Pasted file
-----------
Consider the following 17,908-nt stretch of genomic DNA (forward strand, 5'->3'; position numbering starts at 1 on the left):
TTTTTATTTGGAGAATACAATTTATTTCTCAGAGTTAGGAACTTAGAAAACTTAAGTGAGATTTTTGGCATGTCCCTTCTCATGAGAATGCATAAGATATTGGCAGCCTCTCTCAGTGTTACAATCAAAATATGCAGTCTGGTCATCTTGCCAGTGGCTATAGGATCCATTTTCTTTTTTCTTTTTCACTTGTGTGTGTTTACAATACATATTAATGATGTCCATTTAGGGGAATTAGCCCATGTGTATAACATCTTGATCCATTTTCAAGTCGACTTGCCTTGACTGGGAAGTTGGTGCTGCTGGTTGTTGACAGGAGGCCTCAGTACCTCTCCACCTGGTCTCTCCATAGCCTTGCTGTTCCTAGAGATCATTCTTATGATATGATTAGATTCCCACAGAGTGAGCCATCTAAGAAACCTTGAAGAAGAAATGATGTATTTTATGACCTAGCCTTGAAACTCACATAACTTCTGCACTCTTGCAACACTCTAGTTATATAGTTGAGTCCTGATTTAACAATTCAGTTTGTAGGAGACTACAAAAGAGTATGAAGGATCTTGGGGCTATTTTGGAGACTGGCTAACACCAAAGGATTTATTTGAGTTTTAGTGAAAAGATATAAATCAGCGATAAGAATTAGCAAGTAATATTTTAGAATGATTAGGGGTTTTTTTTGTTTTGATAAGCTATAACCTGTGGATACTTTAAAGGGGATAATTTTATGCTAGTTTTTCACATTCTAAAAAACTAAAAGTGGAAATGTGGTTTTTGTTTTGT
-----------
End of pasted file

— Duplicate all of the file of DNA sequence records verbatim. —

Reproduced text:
Consider the following 17,908-nt stretch of genomic DNA (forward strand, 5'->3'; position numbering starts at 1 on the left):
TTTTTATTTGGAGAATACAATTTATTTCTCAGAGTTAGGAACTTAGAAAACTTAAGTGAGATTTTTGGCATGTCCCTTCTCATGAGAATGCATAAGATATTGGCAGCCTCTCTCAGTGTTACAATCAAAATATGCAGTCTGGTCATCTTGCCAGTGGCTATAGGATCCATTTTCTTTTTTCTTTTTCACTTGTGTGTGTTTACAATACATATTAATGATGTCCATTTAGGGGAATTAGCCCATGTGTATAACATCTTGATCCATTTTCAAGTCGACTTGCCTTGACTGGGAAGTTGGTGCTGCTGGTTGTTGACAGGAGGCCTCAGTACCTCTCCACCTGGTCTCTCCATAGCCTTGCTGTTCCTAGAGATCATTCTTATGATATGATTAGATTCCCACAGAGTGAGCCATCTAAGAAACCTTGAAGAAGAAATGATGTATTTTATGACCTAGCCTTGAAACTCACATAACTTCTGCACTCTTGCAACACTCTAGTTATATAGTTGAGTCCTGATTTAACAATTCAGTTTGTAGGAGACTACAAAAGAGTATGAAGGATCTTGGGGCTATTTTGGAGACTGGCTAACACCAAAGGATTTATTTGAGTTTTAGTGAAAAGATATAAATCAGCGATAAGAATTAGCAAGTAATATTTTAGAATGATTAGGGGTTTTTTTTGTTTTGATAAGCTATAACCTGTGGATACTTTAAAGGGGATAATTTTATGCTAGTTTTTCACATTCTAAAAAACTAAAAGTGGAAATGTGGTTTTTGTTTTGT